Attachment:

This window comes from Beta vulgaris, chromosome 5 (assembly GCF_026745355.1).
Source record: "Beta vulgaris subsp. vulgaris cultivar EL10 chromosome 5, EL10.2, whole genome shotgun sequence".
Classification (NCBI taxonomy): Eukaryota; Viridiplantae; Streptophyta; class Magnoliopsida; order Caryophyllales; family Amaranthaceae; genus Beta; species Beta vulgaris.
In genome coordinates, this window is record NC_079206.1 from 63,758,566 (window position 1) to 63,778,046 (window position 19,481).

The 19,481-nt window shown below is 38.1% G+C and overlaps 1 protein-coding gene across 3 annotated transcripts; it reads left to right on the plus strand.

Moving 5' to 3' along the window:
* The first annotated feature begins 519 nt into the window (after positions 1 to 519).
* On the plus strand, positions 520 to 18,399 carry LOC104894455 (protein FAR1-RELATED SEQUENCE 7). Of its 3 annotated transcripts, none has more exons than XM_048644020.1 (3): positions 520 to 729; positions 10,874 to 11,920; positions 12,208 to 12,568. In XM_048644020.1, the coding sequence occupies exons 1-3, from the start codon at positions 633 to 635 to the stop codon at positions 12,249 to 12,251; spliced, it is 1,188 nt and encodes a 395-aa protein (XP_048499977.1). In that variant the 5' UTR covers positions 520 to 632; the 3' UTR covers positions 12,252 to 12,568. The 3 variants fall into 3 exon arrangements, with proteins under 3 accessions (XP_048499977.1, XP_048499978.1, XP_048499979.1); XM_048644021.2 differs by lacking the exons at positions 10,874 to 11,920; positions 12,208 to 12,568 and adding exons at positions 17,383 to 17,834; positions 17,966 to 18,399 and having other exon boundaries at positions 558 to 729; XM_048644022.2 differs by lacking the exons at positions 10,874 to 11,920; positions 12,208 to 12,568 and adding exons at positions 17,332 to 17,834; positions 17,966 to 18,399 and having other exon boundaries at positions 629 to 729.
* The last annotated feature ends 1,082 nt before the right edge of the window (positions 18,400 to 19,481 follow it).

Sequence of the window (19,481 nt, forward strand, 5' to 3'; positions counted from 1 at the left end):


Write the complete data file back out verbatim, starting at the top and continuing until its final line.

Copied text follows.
This window comes from Beta vulgaris, chromosome 5 (assembly GCF_026745355.1).
Source record: "Beta vulgaris subsp. vulgaris cultivar EL10 chromosome 5, EL10.2, whole genome shotgun sequence".
Classification (NCBI taxonomy): Eukaryota; Viridiplantae; Streptophyta; class Magnoliopsida; order Caryophyllales; family Amaranthaceae; genus Beta; species Beta vulgaris.
In genome coordinates, this window is record NC_079206.1 from 63,758,566 (window position 1) to 63,778,046 (window position 19,481).

The 19,481-nt window shown below is 38.1% G+C and overlaps 1 protein-coding gene across 3 annotated transcripts; it reads left to right on the plus strand.

Moving 5' to 3' along the window:
* The first annotated feature begins 519 nt into the window (after positions 1 to 519).
* On the plus strand, positions 520 to 18,399 carry LOC104894455 (protein FAR1-RELATED SEQUENCE 7). Of its 3 annotated transcripts, none has more exons than XM_048644020.1 (3): positions 520 to 729; positions 10,874 to 11,920; positions 12,208 to 12,568. In XM_048644020.1, the coding sequence occupies exons 1-3, from the start codon at positions 633 to 635 to the stop codon at positions 12,249 to 12,251; spliced, it is 1,188 nt and encodes a 395-aa protein (XP_048499977.1). In that variant the 5' UTR covers positions 520 to 632; the 3' UTR covers positions 12,252 to 12,568. The 3 variants fall into 3 exon arrangements, with proteins under 3 accessions (XP_048499977.1, XP_048499978.1, XP_048499979.1); XM_048644021.2 differs by lacking the exons at positions 10,874 to 11,920; positions 12,208 to 12,568 and adding exons at positions 17,383 to 17,834; positions 17,966 to 18,399 and having other exon boundaries at positions 558 to 729; XM_048644022.2 differs by lacking the exons at positions 10,874 to 11,920; positions 12,208 to 12,568 and adding exons at positions 17,332 to 17,834; positions 17,966 to 18,399 and having other exon boundaries at positions 629 to 729.
* The last annotated feature ends 1,082 nt before the right edge of the window (positions 18,400 to 19,481 follow it).

Sequence of the window (19,481 nt, forward strand, 5' to 3'; positions counted from 1 at the left end):